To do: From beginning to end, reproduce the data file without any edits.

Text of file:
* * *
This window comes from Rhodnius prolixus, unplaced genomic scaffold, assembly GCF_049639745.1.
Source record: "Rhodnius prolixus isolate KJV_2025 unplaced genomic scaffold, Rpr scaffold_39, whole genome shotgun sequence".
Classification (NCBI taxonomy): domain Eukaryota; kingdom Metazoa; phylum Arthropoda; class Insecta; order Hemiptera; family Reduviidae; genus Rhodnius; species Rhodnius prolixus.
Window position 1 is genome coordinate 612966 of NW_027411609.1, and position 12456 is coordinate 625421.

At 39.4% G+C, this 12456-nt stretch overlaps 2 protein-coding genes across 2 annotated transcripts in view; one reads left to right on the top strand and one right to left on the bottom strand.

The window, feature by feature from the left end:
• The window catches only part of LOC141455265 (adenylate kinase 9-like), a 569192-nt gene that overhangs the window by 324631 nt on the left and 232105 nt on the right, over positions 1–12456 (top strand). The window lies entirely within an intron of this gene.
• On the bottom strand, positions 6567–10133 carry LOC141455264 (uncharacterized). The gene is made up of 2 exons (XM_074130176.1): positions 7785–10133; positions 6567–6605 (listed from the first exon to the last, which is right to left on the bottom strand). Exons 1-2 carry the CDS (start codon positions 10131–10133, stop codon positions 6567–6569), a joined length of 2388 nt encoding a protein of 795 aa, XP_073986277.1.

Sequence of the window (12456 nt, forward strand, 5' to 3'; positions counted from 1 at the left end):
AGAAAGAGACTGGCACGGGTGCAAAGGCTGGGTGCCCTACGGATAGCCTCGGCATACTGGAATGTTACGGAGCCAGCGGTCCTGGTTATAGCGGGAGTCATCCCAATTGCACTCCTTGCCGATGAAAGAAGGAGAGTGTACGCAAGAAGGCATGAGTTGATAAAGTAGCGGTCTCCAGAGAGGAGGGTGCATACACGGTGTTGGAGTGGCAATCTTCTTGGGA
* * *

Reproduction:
This window comes from Rhodnius prolixus, unplaced genomic scaffold, assembly GCF_049639745.1.
Source record: "Rhodnius prolixus isolate KJV_2025 unplaced genomic scaffold, Rpr scaffold_39, whole genome shotgun sequence".
Classification (NCBI taxonomy): domain Eukaryota; kingdom Metazoa; phylum Arthropoda; class Insecta; order Hemiptera; family Reduviidae; genus Rhodnius; species Rhodnius prolixus.
Window position 1 is genome coordinate 612966 of NW_027411609.1, and position 12456 is coordinate 625421.

At 39.4% G+C, this 12456-nt stretch overlaps 2 protein-coding genes across 2 annotated transcripts in view; one reads left to right on the top strand and one right to left on the bottom strand.

The window, feature by feature from the left end:
• The window catches only part of LOC141455265 (adenylate kinase 9-like), a 569192-nt gene that overhangs the window by 324631 nt on the left and 232105 nt on the right, over positions 1–12456 (top strand). The window lies entirely within an intron of this gene.
• On the bottom strand, positions 6567–10133 carry LOC141455264 (uncharacterized). The gene is made up of 2 exons (XM_074130176.1): positions 7785–10133; positions 6567–6605 (listed from the first exon to the last, which is right to left on the bottom strand). Exons 1-2 carry the CDS (start codon positions 10131–10133, stop codon positions 6567–6569), a joined length of 2388 nt encoding a protein of 795 aa, XP_073986277.1.

Sequence of the window (12456 nt, forward strand, 5' to 3'; positions counted from 1 at the left end):
AGAAAGAGACTGGCACGGGTGCAAAGGCTGGGTGCCCTACGGATAGCCTCGGCATACTGGAATGTTACGGAGCCAGCGGTCCTGGTTATAGCGGGAGTCATCCCAATTGCACTCCTTGCCGATGAAAGAAGGAGAGTGTACGCAAGAAGGCATGAGTTGATAAAGTAGCGGTCTCCAGAGAGGAGGGTGCATACACGGTGTTGGAGTGGCAATCTTCTTGGGA